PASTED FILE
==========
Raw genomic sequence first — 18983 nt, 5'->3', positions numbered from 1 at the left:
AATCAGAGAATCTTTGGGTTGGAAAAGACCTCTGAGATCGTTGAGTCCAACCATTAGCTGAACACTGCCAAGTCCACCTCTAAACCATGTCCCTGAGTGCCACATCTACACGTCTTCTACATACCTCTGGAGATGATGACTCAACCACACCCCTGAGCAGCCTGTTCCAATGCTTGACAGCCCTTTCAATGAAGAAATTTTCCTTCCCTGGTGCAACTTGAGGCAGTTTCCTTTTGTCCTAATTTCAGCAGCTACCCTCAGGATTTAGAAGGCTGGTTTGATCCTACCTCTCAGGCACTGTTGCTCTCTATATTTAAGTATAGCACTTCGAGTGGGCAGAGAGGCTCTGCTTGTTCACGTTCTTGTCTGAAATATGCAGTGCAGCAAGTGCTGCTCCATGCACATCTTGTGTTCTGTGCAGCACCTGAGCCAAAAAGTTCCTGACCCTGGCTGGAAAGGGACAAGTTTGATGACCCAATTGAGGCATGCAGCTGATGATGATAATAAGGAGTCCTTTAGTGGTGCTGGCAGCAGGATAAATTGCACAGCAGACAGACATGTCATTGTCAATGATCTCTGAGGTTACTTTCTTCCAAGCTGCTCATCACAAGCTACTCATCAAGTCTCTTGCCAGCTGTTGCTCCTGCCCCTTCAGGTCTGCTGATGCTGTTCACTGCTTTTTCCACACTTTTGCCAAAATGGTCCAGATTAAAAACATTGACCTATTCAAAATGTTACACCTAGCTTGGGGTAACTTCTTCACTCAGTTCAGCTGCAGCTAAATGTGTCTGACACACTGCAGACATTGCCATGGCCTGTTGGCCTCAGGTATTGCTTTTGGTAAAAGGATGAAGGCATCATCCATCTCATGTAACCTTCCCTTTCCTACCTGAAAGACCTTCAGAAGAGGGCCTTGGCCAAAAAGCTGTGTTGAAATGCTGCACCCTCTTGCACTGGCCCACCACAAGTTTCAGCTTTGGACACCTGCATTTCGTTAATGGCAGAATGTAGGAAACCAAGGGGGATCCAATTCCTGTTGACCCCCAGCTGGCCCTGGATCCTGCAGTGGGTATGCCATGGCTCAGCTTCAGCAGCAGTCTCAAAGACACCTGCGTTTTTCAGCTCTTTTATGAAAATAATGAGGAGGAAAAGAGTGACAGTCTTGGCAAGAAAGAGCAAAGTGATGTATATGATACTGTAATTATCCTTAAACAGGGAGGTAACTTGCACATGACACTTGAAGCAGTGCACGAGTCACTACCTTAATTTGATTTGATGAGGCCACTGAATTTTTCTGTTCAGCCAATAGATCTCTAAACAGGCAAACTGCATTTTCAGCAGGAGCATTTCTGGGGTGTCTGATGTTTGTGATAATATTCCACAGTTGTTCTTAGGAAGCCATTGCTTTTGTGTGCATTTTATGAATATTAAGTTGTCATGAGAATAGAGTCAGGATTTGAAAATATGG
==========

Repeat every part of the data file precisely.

Raw genomic sequence first — 18983 nt, 5'->3', positions numbered from 1 at the left:
AATCAGAGAATCTTTGGGTTGGAAAAGACCTCTGAGATCGTTGAGTCCAACCATTAGCTGAACACTGCCAAGTCCACCTCTAAACCATGTCCCTGAGTGCCACATCTACACGTCTTCTACATACCTCTGGAGATGATGACTCAACCACACCCCTGAGCAGCCTGTTCCAATGCTTGACAGCCCTTTCAATGAAGAAATTTTCCTTCCCTGGTGCAACTTGAGGCAGTTTCCTTTTGTCCTAATTTCAGCAGCTACCCTCAGGATTTAGAAGGCTGGTTTGATCCTACCTCTCAGGCACTGTTGCTCTCTATATTTAAGTATAGCACTTCGAGTGGGCAGAGAGGCTCTGCTTGTTCACGTTCTTGTCTGAAATATGCAGTGCAGCAAGTGCTGCTCCATGCACATCTTGTGTTCTGTGCAGCACCTGAGCCAAAAAGTTCCTGACCCTGGCTGGAAAGGGACAAGTTTGATGACCCAATTGAGGCATGCAGCTGATGATGATAATAAGGAGTCCTTTAGTGGTGCTGGCAGCAGGATAAATTGCACAGCAGACAGACATGTCATTGTCAATGATCTCTGAGGTTACTTTCTTCCAAGCTGCTCATCACAAGCTACTCATCAAGTCTCTTGCCAGCTGTTGCTCCTGCCCCTTCAGGTCTGCTGATGCTGTTCACTGCTTTTTCCACACTTTTGCCAAAATGGTCCAGATTAAAAACATTGACCTATTCAAAATGTTACACCTAGCTTGGGGTAACTTCTTCACTCAGTTCAGCTGCAGCTAAATGTGTCTGACACACTGCAGACATTGCCATGGCCTGTTGGCCTCAGGTATTGCTTTTGGTAAAAGGATGAAGGCATCATCCATCTCATGTAACCTTCCCTTTCCTACCTGAAAGACCTTCAGAAGAGGGCCTTGGCCAAAAAGCTGTGTTGAAATGCTGCACCCTCTTGCACTGGCCCACCACAAGTTTCAGCTTTGGACACCTGCATTTCGTTAATGGCAGAATGTAGGAAACCAAGGGGGATCCAATTCCTGTTGACCCCCAGCTGGCCCTGGATCCTGCAGTGGGTATGCCATGGCTCAGCTTCAGCAGCAGTCTCAAAGACACCTGCGTTTTTCAGCTCTTTTATGAAAATAATGAGGAGGAAAAGAGTGACAGTCTTGGCAAGAAAGAGCAAAGTGATGTATATGATACTGTAATTATCCTTAAACAGGGAGGTAACTTGCACATGACACTTGAAGCAGTGCACGAGTCACTACCTTAATTTGATTTGATGAGGCCACTGAATTTTTCTGTTCAGCCAATAGATCTCTAAACAGGCAAACTGCATTTTCAGCAGGAGCATTTCTGGGGTGTCTGATGTTTGTGATAATATTCCACAGTTGTTCTTAGGAAGCCATTGCTTTTGTGTGCATTTTATGAATATTAAGTTGTCATGAGAATAGAGTCAGGATTTGAAAATATGG